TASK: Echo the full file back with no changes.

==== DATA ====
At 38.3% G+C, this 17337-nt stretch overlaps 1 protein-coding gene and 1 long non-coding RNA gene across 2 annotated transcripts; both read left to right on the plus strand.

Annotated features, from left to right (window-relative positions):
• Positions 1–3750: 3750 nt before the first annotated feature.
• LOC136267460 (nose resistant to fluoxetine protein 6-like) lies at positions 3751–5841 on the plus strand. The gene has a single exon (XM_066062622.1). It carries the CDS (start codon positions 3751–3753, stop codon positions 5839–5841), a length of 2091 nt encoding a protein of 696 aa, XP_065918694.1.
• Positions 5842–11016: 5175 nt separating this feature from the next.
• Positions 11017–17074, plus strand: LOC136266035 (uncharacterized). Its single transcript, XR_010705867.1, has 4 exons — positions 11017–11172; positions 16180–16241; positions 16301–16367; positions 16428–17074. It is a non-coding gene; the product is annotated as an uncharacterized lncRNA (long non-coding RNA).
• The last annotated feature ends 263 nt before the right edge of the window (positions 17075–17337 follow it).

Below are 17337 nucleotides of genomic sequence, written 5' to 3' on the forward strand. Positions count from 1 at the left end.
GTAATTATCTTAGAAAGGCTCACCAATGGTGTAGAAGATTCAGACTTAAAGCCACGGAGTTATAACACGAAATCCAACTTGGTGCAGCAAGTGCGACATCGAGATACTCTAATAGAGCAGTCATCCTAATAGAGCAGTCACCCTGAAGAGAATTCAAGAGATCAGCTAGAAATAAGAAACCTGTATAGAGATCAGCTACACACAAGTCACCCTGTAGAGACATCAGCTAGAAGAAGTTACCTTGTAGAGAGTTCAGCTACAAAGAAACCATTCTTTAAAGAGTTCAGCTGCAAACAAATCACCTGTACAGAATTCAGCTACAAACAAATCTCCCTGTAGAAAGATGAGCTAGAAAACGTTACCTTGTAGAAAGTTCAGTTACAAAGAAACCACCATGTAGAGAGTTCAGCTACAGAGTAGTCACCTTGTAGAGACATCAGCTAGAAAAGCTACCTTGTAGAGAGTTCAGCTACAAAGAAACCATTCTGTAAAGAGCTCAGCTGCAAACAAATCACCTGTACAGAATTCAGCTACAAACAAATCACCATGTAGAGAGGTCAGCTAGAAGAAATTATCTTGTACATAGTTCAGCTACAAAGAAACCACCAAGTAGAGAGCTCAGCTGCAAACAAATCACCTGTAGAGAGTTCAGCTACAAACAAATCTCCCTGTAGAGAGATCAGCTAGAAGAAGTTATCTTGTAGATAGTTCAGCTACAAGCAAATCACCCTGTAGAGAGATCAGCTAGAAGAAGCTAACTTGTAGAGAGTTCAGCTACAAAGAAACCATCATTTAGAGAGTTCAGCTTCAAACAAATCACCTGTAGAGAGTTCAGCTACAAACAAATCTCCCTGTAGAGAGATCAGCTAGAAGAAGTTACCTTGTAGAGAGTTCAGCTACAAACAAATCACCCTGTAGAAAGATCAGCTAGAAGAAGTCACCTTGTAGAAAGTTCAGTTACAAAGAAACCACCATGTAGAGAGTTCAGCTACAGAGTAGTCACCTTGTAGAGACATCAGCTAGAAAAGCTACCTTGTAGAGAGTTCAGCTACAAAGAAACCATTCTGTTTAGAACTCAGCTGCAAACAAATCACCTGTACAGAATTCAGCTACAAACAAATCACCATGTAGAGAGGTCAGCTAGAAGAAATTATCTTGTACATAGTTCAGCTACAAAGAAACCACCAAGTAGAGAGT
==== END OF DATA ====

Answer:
At 38.3% G+C, this 17337-nt stretch overlaps 1 protein-coding gene and 1 long non-coding RNA gene across 2 annotated transcripts; both read left to right on the plus strand.

Annotated features, from left to right (window-relative positions):
• Positions 1–3750: 3750 nt before the first annotated feature.
• LOC136267460 (nose resistant to fluoxetine protein 6-like) lies at positions 3751–5841 on the plus strand. The gene has a single exon (XM_066062622.1). It carries the CDS (start codon positions 3751–3753, stop codon positions 5839–5841), a length of 2091 nt encoding a protein of 696 aa, XP_065918694.1.
• Positions 5842–11016: 5175 nt separating this feature from the next.
• Positions 11017–17074, plus strand: LOC136266035 (uncharacterized). Its single transcript, XR_010705867.1, has 4 exons — positions 11017–11172; positions 16180–16241; positions 16301–16367; positions 16428–17074. It is a non-coding gene; the product is annotated as an uncharacterized lncRNA (long non-coding RNA).
• The last annotated feature ends 263 nt before the right edge of the window (positions 17075–17337 follow it).

Below are 17337 nucleotides of genomic sequence, written 5' to 3' on the forward strand. Positions count from 1 at the left end.
GTAATTATCTTAGAAAGGCTCACCAATGGTGTAGAAGATTCAGACTTAAAGCCACGGAGTTATAACACGAAATCCAACTTGGTGCAGCAAGTGCGACATCGAGATACTCTAATAGAGCAGTCATCCTAATAGAGCAGTCACCCTGAAGAGAATTCAAGAGATCAGCTAGAAATAAGAAACCTGTATAGAGATCAGCTACACACAAGTCACCCTGTAGAGACATCAGCTAGAAGAAGTTACCTTGTAGAGAGTTCAGCTACAAAGAAACCATTCTTTAAAGAGTTCAGCTGCAAACAAATCACCTGTACAGAATTCAGCTACAAACAAATCTCCCTGTAGAAAGATGAGCTAGAAAACGTTACCTTGTAGAAAGTTCAGTTACAAAGAAACCACCATGTAGAGAGTTCAGCTACAGAGTAGTCACCTTGTAGAGACATCAGCTAGAAAAGCTACCTTGTAGAGAGTTCAGCTACAAAGAAACCATTCTGTAAAGAGCTCAGCTGCAAACAAATCACCTGTACAGAATTCAGCTACAAACAAATCACCATGTAGAGAGGTCAGCTAGAAGAAATTATCTTGTACATAGTTCAGCTACAAAGAAACCACCAAGTAGAGAGCTCAGCTGCAAACAAATCACCTGTAGAGAGTTCAGCTACAAACAAATCTCCCTGTAGAGAGATCAGCTAGAAGAAGTTATCTTGTAGATAGTTCAGCTACAAGCAAATCACCCTGTAGAGAGATCAGCTAGAAGAAGCTAACTTGTAGAGAGTTCAGCTACAAAGAAACCATCATTTAGAGAGTTCAGCTTCAAACAAATCACCTGTAGAGAGTTCAGCTACAAACAAATCTCCCTGTAGAGAGATCAGCTAGAAGAAGTTACCTTGTAGAGAGTTCAGCTACAAACAAATCACCCTGTAGAAAGATCAGCTAGAAGAAGTCACCTTGTAGAAAGTTCAGTTACAAAGAAACCACCATGTAGAGAGTTCAGCTACAGAGTAGTCACCTTGTAGAGACATCAGCTAGAAAAGCTACCTTGTAGAGAGTTCAGCTACAAAGAAACCATTCTGTTTAGAACTCAGCTGCAAACAAATCACCTGTACAGAATTCAGCTACAAACAAATCACCATGTAGAGAGGTCAGCTAGAAGAAATTATCTTGTACATAGTTCAGCTACAAAGAAACCACCAAGTAGAGAGT